Multiple reports have described blindness after local anesthesia injections. One case was caused by an injection of lidocaine as local anesthesia into the corneal stroma during plastic surgery [2]. However, the cause of corneal edema in that case was clearly direct injury of the cornea during surgery, unlike in our case. Furthermore, the patient received appropriate treatment after being transferred to a hospital with an ophthalmologist. Although it was not precisely stated, it would be expected that more time would be needed until the initial treatment. It took 4 months for the patient to recover vision, and an additional gas injection procedure was also required. Another case of ophthalmic artery occlusion occurred after local anesthesia injection into the supratrochlear area [7]. However, that case progressed to permanent visual loss, which is a substantial clinical difference from this case, in which corneal edema occurred.
We think that steroids and antibiotics played an important role in the course of this case. Steroids are effective in reducing anterior segment inflammation and, consequently, corneal edema. In particular, steroids inhibit new lymphatic vessel growth in the cornea by suppressing macrophage infiltration and pro-inflammatory cytokine expression and directly inhibiting the proliferation of lymphatic endothelial cells. In addition, antibiotics can prevent secondary infections after corneal edema. It is important to use broad-spectrum antibiotics [9]. For this reason, we immediately responded to this case by administering a combination of steroids and antibiotics.
To summarize, we immediately consulted an ophthalmologist for a patient who developed blindness due to corneal edema after an injection of local anesthesia, and obtained good results by administering appropriate treatment. In the field of plastic surgery, this is the first case to describe corneal edema after a local injection, and we hope that this report will raise clinicians’ awareness of this possible complication and disseminate knowledge regarding appropriate treatment strategies.

Notes

Conflict of interest

No potential conflict of interest relevant to this article was reported.

Ethical approval

This study was approved by the Institutional Review Board of Pusan National University Hospital (IRB No. 2205-031-115).

Patient consent

The patient provided written informed consent for the publication and the use of his images.

Author contribution

Conceptualization: Seong Hwan Bae. Data curation: Kyoung Eun Kim, Yeon Ji Jo. Formal analysis: Kyoung Eun Kim, Jae Woo Lee. Project administration: Taewoo Kang, Heeseung Park. Visualization: Heeseung Park. Writing - original draft: Jung Hyun Hong. Writing - review & editing: Jung Hyun Hong. Investigation: Jung Hyun Hong, Yeon Ji Jo. Supervision: Seong Hwan Bae, Taewoo Kang, Yeon Ji Jo. Validation: Jae Woo Lee.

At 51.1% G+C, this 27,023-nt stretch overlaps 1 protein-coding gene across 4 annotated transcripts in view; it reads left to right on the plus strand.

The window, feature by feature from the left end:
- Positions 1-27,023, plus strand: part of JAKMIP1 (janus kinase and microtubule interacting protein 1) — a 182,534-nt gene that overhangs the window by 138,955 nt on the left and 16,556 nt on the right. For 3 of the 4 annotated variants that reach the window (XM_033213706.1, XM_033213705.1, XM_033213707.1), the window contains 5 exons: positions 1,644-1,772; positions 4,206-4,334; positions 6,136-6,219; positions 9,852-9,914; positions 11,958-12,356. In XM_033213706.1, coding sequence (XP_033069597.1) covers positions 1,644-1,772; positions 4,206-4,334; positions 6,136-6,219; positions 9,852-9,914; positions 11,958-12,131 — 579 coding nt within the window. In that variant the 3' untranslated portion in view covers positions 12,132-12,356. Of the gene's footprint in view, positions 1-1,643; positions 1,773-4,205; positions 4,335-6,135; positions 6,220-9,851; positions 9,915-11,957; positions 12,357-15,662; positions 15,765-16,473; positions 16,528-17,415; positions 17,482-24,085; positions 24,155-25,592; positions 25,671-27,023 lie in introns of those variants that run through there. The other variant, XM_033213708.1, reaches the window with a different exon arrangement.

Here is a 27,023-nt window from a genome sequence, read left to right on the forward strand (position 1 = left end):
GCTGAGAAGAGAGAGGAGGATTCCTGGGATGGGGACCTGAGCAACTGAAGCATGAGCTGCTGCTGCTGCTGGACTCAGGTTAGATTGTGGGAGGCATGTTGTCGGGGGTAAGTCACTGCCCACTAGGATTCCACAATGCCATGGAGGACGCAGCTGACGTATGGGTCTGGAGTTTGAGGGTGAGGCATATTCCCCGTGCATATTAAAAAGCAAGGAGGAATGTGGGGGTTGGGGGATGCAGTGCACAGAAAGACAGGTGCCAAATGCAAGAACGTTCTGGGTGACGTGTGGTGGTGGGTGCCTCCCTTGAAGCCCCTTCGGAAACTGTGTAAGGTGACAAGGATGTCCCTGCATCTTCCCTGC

Fig. 1
A 29-year-old man with an eyebrow laceration. Asterisk mark indicates the injection site of a local anesthetic.
acfs-2022-00843f1.jpg
Fig. 2
Anterior segment photography immediately after injection of local anesthesia. Corneal edema (blue arrow) and subconjunctival hemorrhage (yellow arrow) on the upper side. The light reflex and visual acuity of the naked eye could not be checked due to severe corneal edema.
acfs-2022-00843f2.jpg
Fig. 3
Anterior segment photography on the day after the injection. The corneal edema had improved compared to immediately after the injection, and the light reflex was intact. The patient’s subjective visual acuity started to improve.
acfs-2022-00843f3.jpg
Fig. 4
Anterior segment photography on day 4 after the injection. The corneal edema had improved and was limited to the central area.
acfs-2022-00843f4.jpg

REFERENCES

1. Ghosh S, Mukhopadhyay S, Mukhopadhyay S, Roy R, Dutta H. Inadvertent intracorneal injection of local anesthetic during lid surgery. Cornea 2010;29:701-2.
crossref pmid
2. Kim BR, Park SY, Lee HK, Seo KY, Kim EK, Kim TI. a case of descemet’s membrane detachment during lidocaine injection for hordeolum incision and drainage. J Korean Ophthalmol Soc 2016;57:1790-4.
crossref pdf
3. Bektas D, Kul N, Akyol N, Ural A, Caylan R. Temporary blindness and ophthalmoplegia due to local anesthetic infiltration of the nasal septum. Ear Nose Throat J 2012;91:E1-3.
crossref pmid pdf
4. Medina FM, Pierre Filho Pde T, Freitas HB, Rodrigues FK, Caldato R. Blindness after cosmetic blepharoplasty: case report. Arq Bras Oftalmol 2005;68:697-9.
crossref pmid
5. Barodiya A, Thukral R, Agrawal SM, Rai A, Singh S. Tempo rary blindness after inferior alveolar nerve block. J Clin Diagn Res 2017;11:ZD24-5.
crossref pmid pmc
6. Bacsik C, Cohen A, Cutilli B, Lucyk D, Carson H, Fielding AF. Blindness secondary to injection in the nose, mouth, and face: cause and prevention. Ear Nose Throat J 1995;74:493.
crossref pdf
7. Moon BG, Kim JG. A case of ophthalmic artery occlusion following subcutaneous injection of epinephrine mixed with lidocaine into the supratrochlear area. Korean J Ophthalmol 2017;31:277-9.
crossref pmid pmc pdf
8. Kim DY, Eom JS, Kim JY. Temporary blindness after an anterior chamber cosmetic filler injection. Aesthetic Plast Surg 2015;39:428-30.
crossref pmid pdf
9. Costagliola C, Romano V, Forbice E, Angi M, Pascotto A, Boccia T, et al. Corneal oedema and its medical treatment. Clin Exp Optom 2013;96:529-35.
crossref pmid
TOOLS
Share :
Facebook Twitter Linked In Google+ Line it
METRICS Graph View
  • 0 Crossref
  •   Scopus
  • 854 View
  • 44 Download
Related articles in ACFS


ABOUT
ARTICLE CATEGORY

Browse all articles >

BROWSE ARTICLES
AUTHOR INFORMATION
Editorial Office
Dept. of Plastic and Reconstructive Surgery Chonnam National University Medical School, 42 Jebong-ro, Dong-gu, Gwangju 61469, Korea
Tel: +82-62-220-6354    Fax: +82-62-220-6357    E-mail: psjhhwang@daum.net                

Copyright © 2022 by Korean Cleft Palate-Craniofacial Association.

Developed in M2PI

Close layer
prev next